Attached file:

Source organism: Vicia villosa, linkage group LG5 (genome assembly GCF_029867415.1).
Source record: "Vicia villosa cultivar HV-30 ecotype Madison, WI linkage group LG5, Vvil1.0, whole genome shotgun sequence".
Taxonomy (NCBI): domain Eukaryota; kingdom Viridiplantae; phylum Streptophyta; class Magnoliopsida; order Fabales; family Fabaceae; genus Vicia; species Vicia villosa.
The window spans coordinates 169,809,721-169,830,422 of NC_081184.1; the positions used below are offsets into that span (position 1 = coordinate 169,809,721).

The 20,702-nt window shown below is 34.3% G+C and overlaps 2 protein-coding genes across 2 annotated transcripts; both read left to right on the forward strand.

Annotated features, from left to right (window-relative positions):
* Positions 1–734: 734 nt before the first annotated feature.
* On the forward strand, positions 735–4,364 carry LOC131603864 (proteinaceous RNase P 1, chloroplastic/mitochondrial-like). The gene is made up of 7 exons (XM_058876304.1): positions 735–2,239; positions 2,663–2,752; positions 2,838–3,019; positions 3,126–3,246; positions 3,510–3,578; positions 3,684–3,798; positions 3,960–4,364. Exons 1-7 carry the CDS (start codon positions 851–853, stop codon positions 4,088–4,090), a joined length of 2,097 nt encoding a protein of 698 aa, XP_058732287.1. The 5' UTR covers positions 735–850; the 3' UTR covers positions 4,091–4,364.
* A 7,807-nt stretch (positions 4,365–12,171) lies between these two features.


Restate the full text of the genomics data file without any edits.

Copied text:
Source organism: Vicia villosa, linkage group LG5 (genome assembly GCF_029867415.1).
Source record: "Vicia villosa cultivar HV-30 ecotype Madison, WI linkage group LG5, Vvil1.0, whole genome shotgun sequence".
Taxonomy (NCBI): domain Eukaryota; kingdom Viridiplantae; phylum Streptophyta; class Magnoliopsida; order Fabales; family Fabaceae; genus Vicia; species Vicia villosa.
The window spans coordinates 169,809,721-169,830,422 of NC_081184.1; the positions used below are offsets into that span (position 1 = coordinate 169,809,721).

The 20,702-nt window shown below is 34.3% G+C and overlaps 2 protein-coding genes across 2 annotated transcripts; both read left to right on the forward strand.

Annotated features, from left to right (window-relative positions):
* Positions 1–734: 734 nt before the first annotated feature.
* On the forward strand, positions 735–4,364 carry LOC131603864 (proteinaceous RNase P 1, chloroplastic/mitochondrial-like). The gene is made up of 7 exons (XM_058876304.1): positions 735–2,239; positions 2,663–2,752; positions 2,838–3,019; positions 3,126–3,246; positions 3,510–3,578; positions 3,684–3,798; positions 3,960–4,364. Exons 1-7 carry the CDS (start codon positions 851–853, stop codon positions 4,088–4,090), a joined length of 2,097 nt encoding a protein of 698 aa, XP_058732287.1. The 5' UTR covers positions 735–850; the 3' UTR covers positions 4,091–4,364.
* A 7,807-nt stretch (positions 4,365–12,171) lies between these two features.